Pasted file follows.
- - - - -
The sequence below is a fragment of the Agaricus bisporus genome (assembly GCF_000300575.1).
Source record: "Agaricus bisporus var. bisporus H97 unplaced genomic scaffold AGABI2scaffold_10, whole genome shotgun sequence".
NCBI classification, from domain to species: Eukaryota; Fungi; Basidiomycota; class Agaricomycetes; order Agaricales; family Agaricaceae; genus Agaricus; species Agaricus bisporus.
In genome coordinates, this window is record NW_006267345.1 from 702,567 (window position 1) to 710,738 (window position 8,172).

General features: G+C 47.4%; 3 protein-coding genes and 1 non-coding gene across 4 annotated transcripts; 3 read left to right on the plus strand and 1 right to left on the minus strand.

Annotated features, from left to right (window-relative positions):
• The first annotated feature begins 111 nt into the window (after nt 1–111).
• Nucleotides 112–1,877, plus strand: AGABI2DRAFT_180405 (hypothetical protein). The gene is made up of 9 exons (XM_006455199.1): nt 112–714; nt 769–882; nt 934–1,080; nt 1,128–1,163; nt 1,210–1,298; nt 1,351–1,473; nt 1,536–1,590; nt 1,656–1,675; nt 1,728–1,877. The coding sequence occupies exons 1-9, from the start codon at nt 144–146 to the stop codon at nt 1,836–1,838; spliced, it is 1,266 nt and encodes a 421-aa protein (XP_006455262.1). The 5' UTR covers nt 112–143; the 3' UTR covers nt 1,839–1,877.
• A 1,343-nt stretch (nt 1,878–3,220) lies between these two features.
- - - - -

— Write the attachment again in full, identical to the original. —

The sequence below is a fragment of the Agaricus bisporus genome (assembly GCF_000300575.1).
Source record: "Agaricus bisporus var. bisporus H97 unplaced genomic scaffold AGABI2scaffold_10, whole genome shotgun sequence".
NCBI classification, from domain to species: Eukaryota; Fungi; Basidiomycota; class Agaricomycetes; order Agaricales; family Agaricaceae; genus Agaricus; species Agaricus bisporus.
In genome coordinates, this window is record NW_006267345.1 from 702,567 (window position 1) to 710,738 (window position 8,172).

General features: G+C 47.4%; 3 protein-coding genes and 1 non-coding gene across 4 annotated transcripts; 3 read left to right on the plus strand and 1 right to left on the minus strand.

Annotated features, from left to right (window-relative positions):
• The first annotated feature begins 111 nt into the window (after nt 1–111).
• Nucleotides 112–1,877, plus strand: AGABI2DRAFT_180405 (hypothetical protein). The gene is made up of 9 exons (XM_006455199.1): nt 112–714; nt 769–882; nt 934–1,080; nt 1,128–1,163; nt 1,210–1,298; nt 1,351–1,473; nt 1,536–1,590; nt 1,656–1,675; nt 1,728–1,877. The coding sequence occupies exons 1-9, from the start codon at nt 144–146 to the stop codon at nt 1,836–1,838; spliced, it is 1,266 nt and encodes a 421-aa protein (XP_006455262.1). The 5' UTR covers nt 112–143; the 3' UTR covers nt 1,839–1,877.
• A 1,343-nt stretch (nt 1,878–3,220) lies between these two features.